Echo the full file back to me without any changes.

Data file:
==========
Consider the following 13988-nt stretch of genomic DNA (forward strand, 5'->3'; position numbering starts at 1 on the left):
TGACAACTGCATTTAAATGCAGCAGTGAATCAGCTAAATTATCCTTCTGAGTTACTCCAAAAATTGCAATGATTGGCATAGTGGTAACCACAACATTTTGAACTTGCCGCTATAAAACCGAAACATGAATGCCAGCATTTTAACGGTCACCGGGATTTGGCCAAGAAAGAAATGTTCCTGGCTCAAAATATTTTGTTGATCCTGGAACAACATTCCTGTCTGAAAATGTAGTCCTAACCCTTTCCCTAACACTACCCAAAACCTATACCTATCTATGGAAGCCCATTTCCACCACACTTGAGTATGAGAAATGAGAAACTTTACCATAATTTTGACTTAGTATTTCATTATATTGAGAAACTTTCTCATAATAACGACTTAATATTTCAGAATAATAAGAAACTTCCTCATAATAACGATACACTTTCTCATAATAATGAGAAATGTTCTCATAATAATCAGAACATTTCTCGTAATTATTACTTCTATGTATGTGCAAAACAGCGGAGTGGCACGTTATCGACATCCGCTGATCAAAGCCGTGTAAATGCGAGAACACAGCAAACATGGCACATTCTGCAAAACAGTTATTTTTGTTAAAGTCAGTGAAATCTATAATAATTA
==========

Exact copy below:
Consider the following 13988-nt stretch of genomic DNA (forward strand, 5'->3'; position numbering starts at 1 on the left):
TGACAACTGCATTTAAATGCAGCAGTGAATCAGCTAAATTATCCTTCTGAGTTACTCCAAAAATTGCAATGATTGGCATAGTGGTAACCACAACATTTTGAACTTGCCGCTATAAAACCGAAACATGAATGCCAGCATTTTAACGGTCACCGGGATTTGGCCAAGAAAGAAATGTTCCTGGCTCAAAATATTTTGTTGATCCTGGAACAACATTCCTGTCTGAAAATGTAGTCCTAACCCTTTCCCTAACACTACCCAAAACCTATACCTATCTATGGAAGCCCATTTCCACCACACTTGAGTATGAGAAATGAGAAACTTTACCATAATTTTGACTTAGTATTTCATTATATTGAGAAACTTTCTCATAATAACGACTTAATATTTCAGAATAATAAGAAACTTCCTCATAATAACGATACACTTTCTCATAATAATGAGAAATGTTCTCATAATAATCAGAACATTTCTCGTAATTATTACTTCTATGTATGTGCAAAACAGCGGAGTGGCACGTTATCGACATCCGCTGATCAAAGCCGTGTAAATGCGAGAACACAGCAAACATGGCACATTCTGCAAAACAGTTATTTTTGTTAAAGTCAGTGAAATCTATAATAATTA